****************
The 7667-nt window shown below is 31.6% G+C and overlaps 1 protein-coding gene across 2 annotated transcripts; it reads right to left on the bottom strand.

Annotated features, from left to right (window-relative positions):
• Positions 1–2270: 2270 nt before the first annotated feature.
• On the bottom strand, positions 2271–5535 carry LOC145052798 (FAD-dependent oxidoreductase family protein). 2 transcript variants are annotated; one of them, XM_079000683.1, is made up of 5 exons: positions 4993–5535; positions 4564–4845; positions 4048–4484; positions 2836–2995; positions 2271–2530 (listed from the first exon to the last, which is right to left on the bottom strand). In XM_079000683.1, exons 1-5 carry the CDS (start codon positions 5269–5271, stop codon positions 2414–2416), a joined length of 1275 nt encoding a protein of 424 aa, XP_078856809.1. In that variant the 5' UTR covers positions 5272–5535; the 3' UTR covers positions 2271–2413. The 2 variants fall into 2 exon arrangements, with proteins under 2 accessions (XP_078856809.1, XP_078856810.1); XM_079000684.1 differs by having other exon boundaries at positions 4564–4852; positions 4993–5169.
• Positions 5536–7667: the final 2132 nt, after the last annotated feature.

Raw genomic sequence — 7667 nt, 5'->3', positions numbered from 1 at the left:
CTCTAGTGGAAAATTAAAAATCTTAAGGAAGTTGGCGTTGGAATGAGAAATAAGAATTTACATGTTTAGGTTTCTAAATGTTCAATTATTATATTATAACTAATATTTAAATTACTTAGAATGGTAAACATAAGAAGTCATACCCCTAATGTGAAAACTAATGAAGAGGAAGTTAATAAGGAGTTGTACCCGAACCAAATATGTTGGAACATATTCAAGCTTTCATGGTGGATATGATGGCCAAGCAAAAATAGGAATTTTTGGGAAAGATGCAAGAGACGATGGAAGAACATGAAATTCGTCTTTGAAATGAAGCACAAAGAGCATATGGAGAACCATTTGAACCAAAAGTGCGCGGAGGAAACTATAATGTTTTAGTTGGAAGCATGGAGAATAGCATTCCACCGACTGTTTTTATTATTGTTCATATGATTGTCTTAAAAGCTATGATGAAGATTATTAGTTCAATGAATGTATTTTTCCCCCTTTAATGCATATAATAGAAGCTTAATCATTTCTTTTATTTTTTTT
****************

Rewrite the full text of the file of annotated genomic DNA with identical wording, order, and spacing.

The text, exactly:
The 7667-nt window shown below is 31.6% G+C and overlaps 1 protein-coding gene across 2 annotated transcripts; it reads right to left on the bottom strand.

Annotated features, from left to right (window-relative positions):
• Positions 1–2270: 2270 nt before the first annotated feature.
• On the bottom strand, positions 2271–5535 carry LOC145052798 (FAD-dependent oxidoreductase family protein). 2 transcript variants are annotated; one of them, XM_079000683.1, is made up of 5 exons: positions 4993–5535; positions 4564–4845; positions 4048–4484; positions 2836–2995; positions 2271–2530 (listed from the first exon to the last, which is right to left on the bottom strand). In XM_079000683.1, exons 1-5 carry the CDS (start codon positions 5269–5271, stop codon positions 2414–2416), a joined length of 1275 nt encoding a protein of 424 aa, XP_078856809.1. In that variant the 5' UTR covers positions 5272–5535; the 3' UTR covers positions 2271–2413. The 2 variants fall into 2 exon arrangements, with proteins under 2 accessions (XP_078856809.1, XP_078856810.1); XM_079000684.1 differs by having other exon boundaries at positions 4564–4852; positions 4993–5169.
• Positions 5536–7667: the final 2132 nt, after the last annotated feature.

Raw genomic sequence — 7667 nt, 5'->3', positions numbered from 1 at the left:
CTCTAGTGGAAAATTAAAAATCTTAAGGAAGTTGGCGTTGGAATGAGAAATAAGAATTTACATGTTTAGGTTTCTAAATGTTCAATTATTATATTATAACTAATATTTAAATTACTTAGAATGGTAAACATAAGAAGTCATACCCCTAATGTGAAAACTAATGAAGAGGAAGTTAATAAGGAGTTGTACCCGAACCAAATATGTTGGAACATATTCAAGCTTTCATGGTGGATATGATGGCCAAGCAAAAATAGGAATTTTTGGGAAAGATGCAAGAGACGATGGAAGAACATGAAATTCGTCTTTGAAATGAAGCACAAAGAGCATATGGAGAACCATTTGAACCAAAAGTGCGCGGAGGAAACTATAATGTTTTAGTTGGAAGCATGGAGAATAGCATTCCACCGACTGTTTTTATTATTGTTCATATGATTGTCTTAAAAGCTATGATGAAGATTATTAGTTCAATGAATGTATTTTTCCCCCTTTAATGCATATAATAGAAGCTTAATCATTTCTTTTATTTTTTTT